Scottish Re (U.S.), Inc. (SRUS) is a licensed provider of health and life insurance that exclusively provides reinsurance and coinsurance. SRUS stopped taking new business in 2008, but has maintained its pre-existing financial commitments with a number of cedents and retrocessionaires. Years before the instant action, SRUS began experiencing financial difficulties related to its yearly renewable term life insurance policies. To fulfill its continued obligations, SRUS, as a wholly owned subsidiary, previously relied on financial support from its parent companies. When those parent companies filed for bankruptcy in 2018, SRUS’ financial picture worsened.
By early 2019, the Insurance Commissioner of the State of Delaware (the Commissioner) determined that SRUS was in financial distress and commenced a delinquency proceeding. The Court of Chancery subsequently placed the company into receivership and appointed the Commissioner as the statutory receiver for the company. On June 30, 2020, the Commissioner filed a proposed plan of rehabilitation, though no final plan has yet to be submitted to the court.
Once SRUS’ claimants reviewed the proposed plan, a series of disputes emerged regarding the nature and types of information that the Commissioner planned to provide to claimants. Briefing these issues revealed a deeper issue that divided the parties: the parties did not agree on whether or not the liquidation standard should apply to the rehabilitation plan. A group of 57 cedents and five retrocessionaires argued that the court could not approve any plan that did not provide, at a minimum, liquidation value to the claimants. The Commissioner and a separate group of seven retrocessionaires disagreed.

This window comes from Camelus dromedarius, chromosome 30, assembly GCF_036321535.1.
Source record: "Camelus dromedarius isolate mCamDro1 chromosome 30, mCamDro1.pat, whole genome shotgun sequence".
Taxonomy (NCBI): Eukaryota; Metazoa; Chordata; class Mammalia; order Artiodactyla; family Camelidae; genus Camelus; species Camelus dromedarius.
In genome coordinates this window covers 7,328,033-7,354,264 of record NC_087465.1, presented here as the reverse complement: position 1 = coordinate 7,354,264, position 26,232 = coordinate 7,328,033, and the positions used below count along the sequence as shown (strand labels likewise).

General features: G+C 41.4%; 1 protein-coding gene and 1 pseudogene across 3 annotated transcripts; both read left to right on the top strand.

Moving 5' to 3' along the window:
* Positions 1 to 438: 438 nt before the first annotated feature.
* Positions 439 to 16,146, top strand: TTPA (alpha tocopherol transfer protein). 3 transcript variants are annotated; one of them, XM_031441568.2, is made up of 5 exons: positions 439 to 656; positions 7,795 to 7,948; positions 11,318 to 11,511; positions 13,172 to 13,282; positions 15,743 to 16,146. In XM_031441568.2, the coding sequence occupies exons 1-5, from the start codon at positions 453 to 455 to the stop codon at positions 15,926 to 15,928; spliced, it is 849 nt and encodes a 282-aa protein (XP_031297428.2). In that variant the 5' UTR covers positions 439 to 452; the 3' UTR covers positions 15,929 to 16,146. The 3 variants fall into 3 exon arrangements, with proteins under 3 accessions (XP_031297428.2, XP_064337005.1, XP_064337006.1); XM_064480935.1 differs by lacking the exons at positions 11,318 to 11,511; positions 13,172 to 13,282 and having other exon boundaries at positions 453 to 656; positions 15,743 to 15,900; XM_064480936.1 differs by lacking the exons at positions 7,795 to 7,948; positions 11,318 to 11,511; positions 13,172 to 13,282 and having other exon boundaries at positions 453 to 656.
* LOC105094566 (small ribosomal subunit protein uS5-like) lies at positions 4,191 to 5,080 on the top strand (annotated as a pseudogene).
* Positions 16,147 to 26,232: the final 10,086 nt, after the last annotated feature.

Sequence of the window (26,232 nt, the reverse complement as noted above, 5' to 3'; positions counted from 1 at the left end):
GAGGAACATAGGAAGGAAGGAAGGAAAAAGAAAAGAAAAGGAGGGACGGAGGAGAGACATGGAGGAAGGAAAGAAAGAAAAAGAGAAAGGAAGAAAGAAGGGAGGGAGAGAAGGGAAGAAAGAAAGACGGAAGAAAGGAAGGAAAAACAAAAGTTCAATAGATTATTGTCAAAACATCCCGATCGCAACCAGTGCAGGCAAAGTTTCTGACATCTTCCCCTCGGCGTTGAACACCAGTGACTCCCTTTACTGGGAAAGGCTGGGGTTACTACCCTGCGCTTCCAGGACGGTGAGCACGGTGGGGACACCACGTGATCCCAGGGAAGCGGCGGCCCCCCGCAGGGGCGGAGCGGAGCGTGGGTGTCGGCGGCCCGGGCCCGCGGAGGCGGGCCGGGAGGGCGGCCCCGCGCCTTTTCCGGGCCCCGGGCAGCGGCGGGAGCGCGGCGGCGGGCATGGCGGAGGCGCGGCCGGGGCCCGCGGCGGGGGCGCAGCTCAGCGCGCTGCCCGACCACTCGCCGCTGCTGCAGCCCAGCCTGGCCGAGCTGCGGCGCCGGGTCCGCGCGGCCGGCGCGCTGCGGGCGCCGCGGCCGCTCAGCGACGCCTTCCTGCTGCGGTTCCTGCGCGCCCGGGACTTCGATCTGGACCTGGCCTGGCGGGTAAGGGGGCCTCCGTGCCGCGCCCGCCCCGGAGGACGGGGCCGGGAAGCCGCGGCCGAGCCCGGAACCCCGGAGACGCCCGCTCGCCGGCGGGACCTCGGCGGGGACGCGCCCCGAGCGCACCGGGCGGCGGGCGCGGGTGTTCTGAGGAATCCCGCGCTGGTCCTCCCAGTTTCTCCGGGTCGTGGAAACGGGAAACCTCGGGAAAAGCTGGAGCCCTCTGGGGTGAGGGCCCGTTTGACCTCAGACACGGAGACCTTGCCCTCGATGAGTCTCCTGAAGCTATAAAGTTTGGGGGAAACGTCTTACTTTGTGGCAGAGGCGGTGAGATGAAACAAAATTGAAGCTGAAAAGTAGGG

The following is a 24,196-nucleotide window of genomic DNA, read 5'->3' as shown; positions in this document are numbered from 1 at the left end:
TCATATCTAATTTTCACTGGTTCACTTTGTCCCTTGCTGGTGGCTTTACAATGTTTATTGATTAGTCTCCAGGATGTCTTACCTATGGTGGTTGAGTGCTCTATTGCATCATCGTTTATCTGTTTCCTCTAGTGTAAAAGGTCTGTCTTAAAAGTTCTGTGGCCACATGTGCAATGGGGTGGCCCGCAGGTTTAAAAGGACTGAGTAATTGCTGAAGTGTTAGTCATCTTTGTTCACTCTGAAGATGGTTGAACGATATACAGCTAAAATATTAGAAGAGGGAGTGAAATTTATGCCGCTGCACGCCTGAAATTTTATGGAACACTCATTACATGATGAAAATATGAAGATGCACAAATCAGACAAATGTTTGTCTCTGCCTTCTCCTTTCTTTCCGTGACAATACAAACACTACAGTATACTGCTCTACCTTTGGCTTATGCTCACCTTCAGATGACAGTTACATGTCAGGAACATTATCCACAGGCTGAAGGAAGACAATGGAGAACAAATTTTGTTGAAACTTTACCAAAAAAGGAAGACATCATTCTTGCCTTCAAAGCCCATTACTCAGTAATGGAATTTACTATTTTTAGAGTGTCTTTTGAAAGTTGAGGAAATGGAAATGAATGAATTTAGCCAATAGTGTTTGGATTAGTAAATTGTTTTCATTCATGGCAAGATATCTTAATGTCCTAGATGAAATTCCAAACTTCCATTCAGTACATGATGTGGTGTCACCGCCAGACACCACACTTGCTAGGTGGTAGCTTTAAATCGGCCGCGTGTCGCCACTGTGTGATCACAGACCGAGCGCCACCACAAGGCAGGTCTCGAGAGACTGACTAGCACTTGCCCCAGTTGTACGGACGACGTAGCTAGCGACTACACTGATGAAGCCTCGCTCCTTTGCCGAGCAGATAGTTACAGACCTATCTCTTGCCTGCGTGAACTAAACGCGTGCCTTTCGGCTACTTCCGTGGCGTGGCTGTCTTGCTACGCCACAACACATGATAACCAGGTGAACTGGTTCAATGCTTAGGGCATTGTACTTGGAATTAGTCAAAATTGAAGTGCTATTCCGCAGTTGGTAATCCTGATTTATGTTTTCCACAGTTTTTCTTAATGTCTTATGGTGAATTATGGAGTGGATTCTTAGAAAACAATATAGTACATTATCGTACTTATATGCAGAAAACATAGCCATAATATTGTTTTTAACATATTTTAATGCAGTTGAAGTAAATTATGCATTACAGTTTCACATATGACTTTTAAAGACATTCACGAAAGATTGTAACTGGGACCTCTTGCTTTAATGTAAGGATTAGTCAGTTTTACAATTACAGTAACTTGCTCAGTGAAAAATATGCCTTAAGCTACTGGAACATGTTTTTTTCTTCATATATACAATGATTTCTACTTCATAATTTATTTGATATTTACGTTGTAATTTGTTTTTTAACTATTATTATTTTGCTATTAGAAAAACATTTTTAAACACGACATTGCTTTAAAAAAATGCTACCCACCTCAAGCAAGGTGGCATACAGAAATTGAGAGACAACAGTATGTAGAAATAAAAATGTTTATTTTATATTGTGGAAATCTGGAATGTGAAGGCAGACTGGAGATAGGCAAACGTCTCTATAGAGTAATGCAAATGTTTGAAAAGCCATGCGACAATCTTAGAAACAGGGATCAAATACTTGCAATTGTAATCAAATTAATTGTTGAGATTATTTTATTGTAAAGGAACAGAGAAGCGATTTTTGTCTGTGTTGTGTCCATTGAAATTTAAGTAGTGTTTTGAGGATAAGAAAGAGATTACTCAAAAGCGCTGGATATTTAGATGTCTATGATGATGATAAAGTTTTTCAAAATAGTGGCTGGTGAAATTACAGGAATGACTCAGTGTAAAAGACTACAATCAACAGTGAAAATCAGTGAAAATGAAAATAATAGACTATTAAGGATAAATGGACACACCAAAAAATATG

The Court of Chancery recognized that this was an issue of first impression. After considering relevant Delaware statutory law, case law, secondary sources, and public policy, the court determined that, in a delinquency proceeding under Delaware law, neither statutory nor common law requires the Commissioner to meet the liquidation standard in order to obtain court approval of a rehabilitation plan. In particular, the court noted that Delaware’s statutory scheme for evaluating a proposed rehabilitation was silent on whether the liquidation standard applied, unlike other statutory frameworks cited by the claimants. The court also noted that the balance of policy considerations counseled in favor of action on this issue from the General Assembly instead of the court.
Evaluating decisions from other jurisdictions to have considered the issue, the court emphasized that each of these authorities derived from a pair of Depression-era decisions from the U.S. Supreme Court and the Supreme Court of California, both arising out of the rehabilitation of Pacific Mutual Life Insurance Company of California. See Carpenter v. Pac. Mut. Life Ins. Co. (Carpenter I), 74 P.2d 761 (Cal. 1937), aff’d sub nom. Neblett v. Carpenter (Carpenter II), 305 U.S. 297 (1938). After conducting a close read of these decisions, the court determined that these decisions “were about standing.” The decisions did not hold that a rehabilitation plan must meet the liquidation standard or that a court may not approve a rehabilitation plan that did not meet that standard. Rather, the Pacific Mutual decisions held that a rehabilitation plan that satisfied the liquidation standard could not give rise to constitutional challenges.
Accordingly, the court held that a claimant would have standing to object if it could show that the plan fails to provide it with liquidation value, in which case the court would consider the objection on its merits. The court therefore required the Commissioner to provide sufficient information about the rehabilitation plan to enable claimants to determine whether they should object.
Authored by Ryan M. Philp, Allison M. Wuertz, and Lisa Femia.